School feeding programmes in middle- and high-income countries tend to rely on local procurement of commodities, while similar programmes in low-income countries usually depend on external sources of food aid (Bundy, Burbano et al. 2009).
The Ghana School Feeding Programme has as one of its objectives to procure food locally in order to create market for local smallholder producers and thereby boost local agricultural production (GoG, 2006). A stable demand from the school feeding market is expected to give local farmers the confidence and the needed resources to make investments in improved technologies as well as build their capacity to access new markets and hence trigger multiplier effects on economic growth (Mitchell 2009). However, little has been achieved in practice to this effect in Sub-Saharan Africa (USDA, 2009). Studies that have focused on the Ghana School Feeding Programme have found similar results (USDA, 2009; SEND Ghana, 2008; ECASARD, 2009; Lopatka, 2008; SNV, 2007; SNV, 2008).
Unfortunately, all these studies have not paid enough attention to the social context in which these programmes are implemented. The process and forms of these local purchase schemes are better analyzed from the perspective of economic sociology, which takes into account the context, process and outcomes of exchange (Hinrichs, 2000). The concept of embeddedness then becomes relevant here since it is key in economic sociology. This phenomenon affords us the opportunity to examine the embeddedness challenge and its role in conceptualizing economic activity. This is because such programmes are based on neoclassical economic models and have been observed so far not to be working as planned. The notion of embeddedness is suspected to be the explaining factor for such observations.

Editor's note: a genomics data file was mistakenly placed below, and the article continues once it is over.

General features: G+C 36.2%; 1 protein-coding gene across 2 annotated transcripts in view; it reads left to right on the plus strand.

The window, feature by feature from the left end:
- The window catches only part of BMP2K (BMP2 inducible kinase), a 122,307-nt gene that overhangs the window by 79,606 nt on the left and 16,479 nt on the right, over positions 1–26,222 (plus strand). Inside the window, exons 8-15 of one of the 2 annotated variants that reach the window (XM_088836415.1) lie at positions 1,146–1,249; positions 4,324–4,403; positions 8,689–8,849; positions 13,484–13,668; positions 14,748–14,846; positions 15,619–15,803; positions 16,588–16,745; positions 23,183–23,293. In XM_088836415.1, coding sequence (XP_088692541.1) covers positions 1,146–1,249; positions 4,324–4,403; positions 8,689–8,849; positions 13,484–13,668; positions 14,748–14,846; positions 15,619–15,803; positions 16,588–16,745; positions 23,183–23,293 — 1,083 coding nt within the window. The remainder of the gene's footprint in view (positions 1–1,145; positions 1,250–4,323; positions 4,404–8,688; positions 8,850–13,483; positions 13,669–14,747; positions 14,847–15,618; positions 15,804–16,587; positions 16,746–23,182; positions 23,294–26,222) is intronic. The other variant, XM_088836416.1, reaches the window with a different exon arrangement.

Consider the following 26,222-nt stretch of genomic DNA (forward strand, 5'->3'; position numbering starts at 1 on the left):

The problem is that the degrees and qualities of embeddedness of the GSFP and those of the local networks of food provisioning it targets are not fully understood. The main objective, then, is to understand the GSFP market and the local networks of food provisioning that it targets and then determine their degrees and qualities of embeddedness. This research will contribute empirical evidence to the embeddedness challenge of explaining economic activity as well as provide information that could be used to improve the design of such development interventions for the desired impact.
Through in-depth case studies, this study will make use of the notion of embeddedness, the actor-oriented approach and actor-network theory to examine the Ghana School FeedingProgramme and its interaction with local networks of food provisioning. Though these theoretical lenses focus on different things, they complement each other to enable a holistic understanding of the issues at stake in this research. A qualitative case study design will be used to collect, analyze and interpret data. Data collection will be in-depth interviews, focus group discussions and participant observations. Secondary sources of data in the form of reports and programme documents will also be used.